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Type 2 diabetes – self-care

Type 2 diabetes – self-care

Type 2 diabetes is a life-long (chronic) disease. If you have type 2 diabetes, your body has trouble using the insulin it normally makes. Insulin is a hormone made by the pancreas to control blood sugar. When your body’s insulin isn’t used correctly, the sugar from food stays in the blood and the sugar (glucose) level can get too high.

Most people with type 2 diabetes are overweight when they’re diagnosed. The changes in the way the body handles blood sugar that lead to type 2 diabetes usually happens slowly.

Everyone with diabetes should receive proper education and support about the best ways to manage their diabetes. Ask your health care provider about seeing a diabetes educator.

Symptoms of Type2

Symptoms of Type 2 Diabetes:

You may not have any symptoms. If you do have symptoms, they may include:

  • Hunger
  • Thirst
  • Urinating a lot, getting up more often than usual at night to urinate
  • Blurry vision
  • More frequent or longer lasting infections
  • Trouble having an erection
  • Trouble healing cuts on your skin
  • Red skin rashes in parts of your body
  • Tingling or loss of sensation in your feet

Take Control of Your Diabetes

You should have good control of your blood sugar. If your blood sugar is not controlled, serious problems called complications can happen to your body after many years.

Learn the basic steps for managing diabetes to stay as healthy as possible. Doing so will help keep the chance of having complications of diabetes as low as possible. Steps include:

Also, be sure to take any medicine or insulin as instructed.

Your provider will also help you by ordering blood tests and other tests. These help make sure your blood sugar and cholesterol levels are each in a healthy range. Also, follow your provider’s instructions about keeping your blood pressure in a healthy range.

Your doctor will likely ask you to visit other providers to help you control your diabetes. These providers include a:

  • Dietitian
  • Diabetes pharmacist
  • Diabetes educator

Eat Healthy Foods and Manage Your Weight

carbohydrates can raise your blood sugar too high. Alcohol and other drinks with sugar can also raise your blood sugar. A nurse or dietitian can teach you about good food choices.

Make sure you know how to have a balanced meal with protein and fiber. Eat healthy, fresh foods as much as possible. Don’t eat too much food at one sitting. This helps keep your blood sugar in a good range.

Managing your weight and keeping a well-balanced diet are important. Some people with type 2 diabetes can stop taking medicines after losing weight (even though they still have diabetes). Your provider can let you know a good weight range for you.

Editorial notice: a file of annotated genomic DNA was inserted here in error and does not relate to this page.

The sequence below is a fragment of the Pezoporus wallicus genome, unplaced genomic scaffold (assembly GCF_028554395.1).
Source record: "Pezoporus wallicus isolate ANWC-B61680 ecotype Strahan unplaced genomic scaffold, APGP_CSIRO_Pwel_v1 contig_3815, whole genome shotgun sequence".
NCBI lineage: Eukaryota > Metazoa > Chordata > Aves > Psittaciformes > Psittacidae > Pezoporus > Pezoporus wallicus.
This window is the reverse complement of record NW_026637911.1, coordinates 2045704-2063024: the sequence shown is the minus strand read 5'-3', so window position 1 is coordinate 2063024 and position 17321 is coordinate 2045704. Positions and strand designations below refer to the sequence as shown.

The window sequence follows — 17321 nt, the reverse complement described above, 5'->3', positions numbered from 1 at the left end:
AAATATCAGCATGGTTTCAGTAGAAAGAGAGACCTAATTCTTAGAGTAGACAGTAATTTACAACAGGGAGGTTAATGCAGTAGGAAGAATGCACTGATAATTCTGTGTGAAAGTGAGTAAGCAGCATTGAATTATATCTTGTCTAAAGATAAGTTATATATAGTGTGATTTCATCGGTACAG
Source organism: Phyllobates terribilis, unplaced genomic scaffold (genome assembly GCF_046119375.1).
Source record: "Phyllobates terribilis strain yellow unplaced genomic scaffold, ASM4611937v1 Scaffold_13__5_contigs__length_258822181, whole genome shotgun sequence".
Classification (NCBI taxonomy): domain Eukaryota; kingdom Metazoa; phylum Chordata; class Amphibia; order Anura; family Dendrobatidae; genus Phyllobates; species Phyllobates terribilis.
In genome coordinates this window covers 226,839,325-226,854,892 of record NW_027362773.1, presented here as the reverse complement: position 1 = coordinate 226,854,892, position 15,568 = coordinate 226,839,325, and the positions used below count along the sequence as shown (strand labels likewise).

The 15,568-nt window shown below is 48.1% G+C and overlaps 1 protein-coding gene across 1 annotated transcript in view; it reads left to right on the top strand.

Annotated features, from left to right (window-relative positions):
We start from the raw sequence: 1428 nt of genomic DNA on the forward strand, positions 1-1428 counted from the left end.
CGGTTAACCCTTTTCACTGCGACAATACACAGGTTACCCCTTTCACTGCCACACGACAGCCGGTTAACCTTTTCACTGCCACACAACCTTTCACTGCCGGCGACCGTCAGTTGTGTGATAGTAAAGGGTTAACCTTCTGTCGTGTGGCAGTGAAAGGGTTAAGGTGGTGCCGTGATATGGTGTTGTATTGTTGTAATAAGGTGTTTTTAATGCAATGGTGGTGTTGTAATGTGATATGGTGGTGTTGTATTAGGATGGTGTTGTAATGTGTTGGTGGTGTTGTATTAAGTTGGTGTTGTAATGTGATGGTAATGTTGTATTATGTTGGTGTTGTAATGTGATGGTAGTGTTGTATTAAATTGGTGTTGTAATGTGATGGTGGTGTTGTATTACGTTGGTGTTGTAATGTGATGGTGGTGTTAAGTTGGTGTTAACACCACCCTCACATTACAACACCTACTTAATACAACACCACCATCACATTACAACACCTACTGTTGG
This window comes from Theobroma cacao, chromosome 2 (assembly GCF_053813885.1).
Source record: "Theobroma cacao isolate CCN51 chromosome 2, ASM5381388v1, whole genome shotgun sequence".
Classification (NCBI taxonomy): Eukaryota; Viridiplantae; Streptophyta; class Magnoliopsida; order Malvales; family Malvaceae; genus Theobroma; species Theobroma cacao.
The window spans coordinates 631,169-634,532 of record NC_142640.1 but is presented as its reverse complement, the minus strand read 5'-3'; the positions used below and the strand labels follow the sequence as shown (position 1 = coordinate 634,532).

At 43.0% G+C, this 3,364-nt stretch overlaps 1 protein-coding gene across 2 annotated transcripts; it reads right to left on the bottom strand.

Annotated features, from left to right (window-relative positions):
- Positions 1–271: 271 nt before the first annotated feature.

Weight-loss surgery may be an option if you are obese and your diabetes is not under control. Your doctor can tell you more about this.


Regular exercise is good for people with diabetes. It lowers blood sugar. Exercise also:
  • Improves blood flow
  • Lowers blood pressure

It helps burn extra fat so that you can keep your weight down. Exercise can even help you handle stress and improves your mood.

Try walking, jogging, or biking for 30 to 60 minutes every day. Pick an activity that you enjoy and you are more likely to stick with. Bring food or juice with you in case your blood sugar gets too low. Drink extra water. Try to avoid sitting for more than 30 minutes at any one time.

Wear a diabetes ID bracelet. In case of an emergency, people know you have diabetes and can help you get the right medical attention.

Always check with your provider before beginning an exercise program. Your provider can help you choose an exercise program that is safe for you.

Learn to Prevent Long-term Problems of Diabetes

People with diabetes have a high chance of getting high blood pressure and high cholesterol. You may be asked to take medicine to prevent or treat these conditions. Medicines may include:
  • An ACE inhibitor or another medicine called an ARB for high blood pressure or kidney problems.
  • A medicine called a statin to keep your cholesterol low.
  • Aspirin to keep your heart healthy.

DO NOT smoke. Smoking makes diabetes worse. If you do smoke, work with your provider to find a way to quit.

Diabetes can cause foot problems. You may get sores or infections. To keep your feet healthy:

  • Check and care for your feet every day.
  • Make sure you’re wearing the right kind of socks and shoes. Check your shoes and socks daily for any worn spots, which could lead to sores or ulcerations.

See Your Doctor Regularly

See Your Doctor Regularly has been expanded.

If you have diabetes, you should visit Dr every 3 months, or as often as instructed. At these visits, your provider may:

  • Ask about your blood sugar level
  • Check your blood pressure
  • Check the feeling in your feet
  • Check the skin and bones of your feet and legs
  • Examine the back of your eyes

Your provider will also order blood and urine tests to make sure your:

  • Kidneys are working well (every year)
  • Cholesterol and triglyceride levels are healthy (every year)
  • A1C level is in a good range for you (every 6 months if your diabetes is well controlled or every 3 months if it is not)

Talk to your provider about any vaccines you may need, such as the yearly flu shot and the hepatitis B and pneumonia shots.

Visit the dentist every 6 months. Also, see your eye doctor once a year, or as often as instructed.